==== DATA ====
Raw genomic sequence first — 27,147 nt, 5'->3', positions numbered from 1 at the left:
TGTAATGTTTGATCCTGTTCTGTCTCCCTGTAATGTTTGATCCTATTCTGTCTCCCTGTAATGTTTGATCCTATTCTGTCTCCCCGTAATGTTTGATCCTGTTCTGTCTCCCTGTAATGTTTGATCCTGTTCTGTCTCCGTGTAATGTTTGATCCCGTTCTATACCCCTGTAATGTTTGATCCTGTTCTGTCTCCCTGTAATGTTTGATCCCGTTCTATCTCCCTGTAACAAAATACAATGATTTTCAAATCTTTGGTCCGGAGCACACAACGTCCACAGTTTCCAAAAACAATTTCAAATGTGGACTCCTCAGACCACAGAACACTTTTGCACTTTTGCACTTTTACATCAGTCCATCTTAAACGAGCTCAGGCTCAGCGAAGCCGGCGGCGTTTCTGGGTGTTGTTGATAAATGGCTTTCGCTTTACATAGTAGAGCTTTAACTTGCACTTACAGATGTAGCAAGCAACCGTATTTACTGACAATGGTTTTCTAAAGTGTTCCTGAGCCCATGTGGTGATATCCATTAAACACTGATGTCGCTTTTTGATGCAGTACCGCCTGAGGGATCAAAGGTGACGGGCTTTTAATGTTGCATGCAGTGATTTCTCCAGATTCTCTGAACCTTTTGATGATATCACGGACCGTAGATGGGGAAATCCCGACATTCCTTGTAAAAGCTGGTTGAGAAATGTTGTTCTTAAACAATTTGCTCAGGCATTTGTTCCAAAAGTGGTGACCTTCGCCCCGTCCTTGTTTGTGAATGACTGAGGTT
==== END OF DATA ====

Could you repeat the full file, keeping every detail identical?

Raw genomic sequence first — 27,147 nt, 5'->3', positions numbered from 1 at the left:
TGTAATGTTTGATCCTGTTCTGTCTCCCTGTAATGTTTGATCCTATTCTGTCTCCCTGTAATGTTTGATCCTATTCTGTCTCCCCGTAATGTTTGATCCTGTTCTGTCTCCCTGTAATGTTTGATCCTGTTCTGTCTCCGTGTAATGTTTGATCCCGTTCTATACCCCTGTAATGTTTGATCCTGTTCTGTCTCCCTGTAATGTTTGATCCCGTTCTATCTCCCTGTAACAAAATACAATGATTTTCAAATCTTTGGTCCGGAGCACACAACGTCCACAGTTTCCAAAAACAATTTCAAATGTGGACTCCTCAGACCACAGAACACTTTTGCACTTTTGCACTTTTACATCAGTCCATCTTAAACGAGCTCAGGCTCAGCGAAGCCGGCGGCGTTTCTGGGTGTTGTTGATAAATGGCTTTCGCTTTACATAGTAGAGCTTTAACTTGCACTTACAGATGTAGCAAGCAACCGTATTTACTGACAATGGTTTTCTAAAGTGTTCCTGAGCCCATGTGGTGATATCCATTAAACACTGATGTCGCTTTTTGATGCAGTACCGCCTGAGGGATCAAAGGTGACGGGCTTTTAATGTTGCATGCAGTGATTTCTCCAGATTCTCTGAACCTTTTGATGATATCACGGACCGTAGATGGGGAAATCCCGACATTCCTTGTAAAAGCTGGTTGAGAAATGTTGTTCTTAAACAATTTGCTCAGGCATTTGTTCCAAAAGTGGTGACCTTCGCCCCGTCCTTGTTTGTGAATGACTGAGGTT